Despite memory lapse, the Boss is unforgettable
Philadelphia Inquirer , 2002-10-08
By Tom Moon
Four songs into his set Sunday night at the First Union Center, Bruce Springsteen strapped on his harmonica and strode purposefully to the microphone, as he's done so many times before. Strumming a basic chord progression, he told the rabid near-capacity crowd that for the next few songs he would need some quiet. And then he froze.
"I forgot this baby," he said, incredulously. A long minute went by as the Boss, who turned 53 late last month, consulted privately with his wife, singer and guitarist Patti Scialfa, and his longtime foil, Steven Van Zandt.
When he came back, Springsteen apologized for his "early Alzheimer's" moment, and joked that he knew he shouldn't have done that LSD before he went on stage. Then he and Scialfa crept tentatively into the ethereal moaning that opens "Empty Sky," one of the memorable songs on his current The Rising.
The performance that followed was fresh evidence of Springsteen's greatness: full of sensitivity and stark, restrained feeling; vocals informed not just by the horrors of last September, the song's inspiration, but by a more generalized sense of the fragility of life. There was a palpable tremble in Springsteen's voice, as if his bout of amnesia in front of thousands had reminded him of his own mortality. Yet he avoided easy bathos, transforming a song that came across morose when the tour opened in August into a startlingly vivid and unexpectedly poignant meditation.
The somber songs of The Rising have clarified Springsteen's vision for rock-and-roll as not just a party, but a spiritual path, one that encompasses the break-the-chains yearning of "Born to Run" and the more reflective, redemption-seeking that underpins "Countin' on a Miracle."
He's always brought a little revival tent to the arena, but now his preacherly notions - in Badlands, it was believing in love and looking to faith as a sustaining force; on "Into the Fire," from The Rising, it's drawing inspiration from those who sacrificed their lives for others - are the focal point. The obstacles differ from one narrative to the next, but it's clear that Springsteen sees his characters as being on the same heroic journey. Those who once schemed to escape Jungleland are less sure of themselves now, but no less hopeful as they cope with their loneliness and look out over beloved places now reduced to rubble.
Sunday's show offered many chances to appreciate the sweep of Springsteen's career and the ways his songwriting has evolved. He opened with a leaden "The Rising" that talked a good game of transcendence but didn't lift an inch off the ground, and followed that with another new selection, "Lonesome Day," that sat in the same plodding tempo.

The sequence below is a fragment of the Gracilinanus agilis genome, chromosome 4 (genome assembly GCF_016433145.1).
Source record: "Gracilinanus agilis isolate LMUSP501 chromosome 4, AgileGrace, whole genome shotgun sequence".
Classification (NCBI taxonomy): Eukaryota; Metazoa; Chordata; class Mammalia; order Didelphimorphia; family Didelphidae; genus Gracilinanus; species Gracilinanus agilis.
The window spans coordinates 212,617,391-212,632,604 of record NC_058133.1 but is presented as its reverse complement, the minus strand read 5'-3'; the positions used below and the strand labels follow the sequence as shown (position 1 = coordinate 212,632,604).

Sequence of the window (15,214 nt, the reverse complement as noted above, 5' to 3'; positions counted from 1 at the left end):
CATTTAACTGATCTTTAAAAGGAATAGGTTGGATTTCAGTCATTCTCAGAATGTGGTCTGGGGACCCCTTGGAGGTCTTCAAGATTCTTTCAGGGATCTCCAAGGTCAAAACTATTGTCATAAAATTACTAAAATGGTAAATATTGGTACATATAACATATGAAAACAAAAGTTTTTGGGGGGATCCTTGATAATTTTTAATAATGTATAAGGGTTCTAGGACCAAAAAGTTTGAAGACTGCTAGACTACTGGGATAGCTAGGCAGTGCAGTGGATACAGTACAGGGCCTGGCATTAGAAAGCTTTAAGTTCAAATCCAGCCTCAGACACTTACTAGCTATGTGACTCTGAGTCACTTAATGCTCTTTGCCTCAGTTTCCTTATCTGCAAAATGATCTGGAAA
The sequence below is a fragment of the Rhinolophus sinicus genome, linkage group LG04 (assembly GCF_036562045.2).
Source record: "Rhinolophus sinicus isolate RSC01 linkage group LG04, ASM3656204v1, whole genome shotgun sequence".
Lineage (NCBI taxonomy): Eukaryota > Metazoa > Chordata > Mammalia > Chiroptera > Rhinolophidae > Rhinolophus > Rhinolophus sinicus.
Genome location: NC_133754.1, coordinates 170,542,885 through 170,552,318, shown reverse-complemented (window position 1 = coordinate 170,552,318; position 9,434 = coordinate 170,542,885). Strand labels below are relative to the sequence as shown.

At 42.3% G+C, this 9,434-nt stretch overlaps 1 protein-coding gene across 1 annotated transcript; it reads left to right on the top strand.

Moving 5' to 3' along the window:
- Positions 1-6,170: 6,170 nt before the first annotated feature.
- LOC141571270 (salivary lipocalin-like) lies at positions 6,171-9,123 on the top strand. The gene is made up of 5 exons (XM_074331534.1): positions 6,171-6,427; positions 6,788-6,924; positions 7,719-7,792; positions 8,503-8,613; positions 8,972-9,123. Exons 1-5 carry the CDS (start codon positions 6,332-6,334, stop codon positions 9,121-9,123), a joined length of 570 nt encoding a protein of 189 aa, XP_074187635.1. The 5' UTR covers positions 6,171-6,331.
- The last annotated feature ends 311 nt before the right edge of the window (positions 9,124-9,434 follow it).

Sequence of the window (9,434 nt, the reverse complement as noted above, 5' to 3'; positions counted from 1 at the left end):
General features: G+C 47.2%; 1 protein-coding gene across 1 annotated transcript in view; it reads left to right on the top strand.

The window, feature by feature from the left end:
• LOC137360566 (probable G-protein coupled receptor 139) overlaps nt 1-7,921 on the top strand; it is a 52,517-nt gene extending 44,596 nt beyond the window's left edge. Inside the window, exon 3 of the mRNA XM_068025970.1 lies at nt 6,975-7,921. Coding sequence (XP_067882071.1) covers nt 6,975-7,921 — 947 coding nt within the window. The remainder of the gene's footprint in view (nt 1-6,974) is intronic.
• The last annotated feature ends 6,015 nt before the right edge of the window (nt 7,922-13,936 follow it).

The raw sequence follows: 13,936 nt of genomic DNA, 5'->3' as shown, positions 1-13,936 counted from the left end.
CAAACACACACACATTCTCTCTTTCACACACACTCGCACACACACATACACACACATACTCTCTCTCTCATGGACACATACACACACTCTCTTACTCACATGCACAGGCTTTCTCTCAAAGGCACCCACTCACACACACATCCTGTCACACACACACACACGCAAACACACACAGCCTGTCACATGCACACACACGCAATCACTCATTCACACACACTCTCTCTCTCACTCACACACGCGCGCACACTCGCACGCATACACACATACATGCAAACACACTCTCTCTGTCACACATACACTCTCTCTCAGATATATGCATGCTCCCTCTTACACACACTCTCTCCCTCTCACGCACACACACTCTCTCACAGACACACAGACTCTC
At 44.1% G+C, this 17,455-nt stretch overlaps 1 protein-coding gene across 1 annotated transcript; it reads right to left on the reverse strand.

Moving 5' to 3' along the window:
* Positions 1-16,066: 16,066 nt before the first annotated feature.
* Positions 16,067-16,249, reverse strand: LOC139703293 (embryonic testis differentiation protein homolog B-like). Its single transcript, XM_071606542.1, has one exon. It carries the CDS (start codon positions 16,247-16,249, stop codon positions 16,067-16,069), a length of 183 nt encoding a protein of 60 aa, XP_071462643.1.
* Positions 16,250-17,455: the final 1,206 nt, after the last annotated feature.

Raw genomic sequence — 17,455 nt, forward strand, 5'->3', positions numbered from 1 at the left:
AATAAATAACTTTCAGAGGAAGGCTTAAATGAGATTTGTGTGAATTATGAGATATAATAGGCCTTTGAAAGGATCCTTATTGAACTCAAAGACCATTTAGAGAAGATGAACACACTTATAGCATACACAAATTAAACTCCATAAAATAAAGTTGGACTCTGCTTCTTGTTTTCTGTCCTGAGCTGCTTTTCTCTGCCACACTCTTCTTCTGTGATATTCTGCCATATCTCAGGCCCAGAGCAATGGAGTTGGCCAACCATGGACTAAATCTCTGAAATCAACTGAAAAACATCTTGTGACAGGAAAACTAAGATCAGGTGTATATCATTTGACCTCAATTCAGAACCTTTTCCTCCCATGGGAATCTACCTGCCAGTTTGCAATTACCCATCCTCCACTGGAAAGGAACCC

Then came "Night," from Born to Run, and suddenly the E Street Band snapped gloriously to life, augmenting Springsteen's account of scrambling soul crusaders with music shot full of anxious energy and the sense that something serious was on the line. Later, the contrast between the earnest and wordy "old" Bruce and the doleful current one was magnified when the exuberant torrent of images that is "For You," from 1973's Greetings From Asbury Park, N.J., was followed by The Rising's downcast current-events lamentation "Worlds Apart," which has been rearranged since the start of the tour, and is now notable for a weeping guitar dialogue between Springsteen and Van Zandt.
Springsteen's famously durable power-drill of a voice sounded shot by the halfway point of a show that stretched nearly three hours. But when, during the second encore, he sauntered through a feverishly swinging "Kitty's Back," it was as though this tireless performer had just gotten a second wind.
Even in the earlier scratchy moments, he invested just about every line with serious commitment: He sang "My City of Ruins" as though determined that his words, and the hymnlike responses of his band-cum-street choir, could revive a dying town. He dropped a phrase in the first verse of "She's the One" (almost leading to a rare E Street train wreck), then roared back to deliver ferocious ad libs, as though to atone for the blunder.
And after offering a perfunctory reading of the verses of "Mary's Place" and shouting the band introductions (when he got to saxophonist Clarence Clemons, he said, "You wish you could be like him, but you can't"), he bent at the waist and hushed the band for a soulman's improvised falsetto fantasy on the line "I've been missing you." It was spine-tingling.
In addition to a healthy chunk of The Rising, the set offered generous helpings of early material (including a thoughtful "Streets of Philadelphia," which he played solo on the piano), and a rousing "Born in the U.S.A.," prefaced with a Springsteen speech suggesting that President Bush's talk of war with Iraq deserves "full debate," because "vigilance and responsibility comes with the turf when you're born in the U.S.A." The band handled The Rising's contemplative elegies as though they were delicate sculptures, but for all the finesse on display, the evening's peak moments came when this legendary ensemble opened up and got loose - on the barreling "Ramrod," a surprisingly buoyant "Dancing in the Dark" and the delirious finale, "Kitty's Back."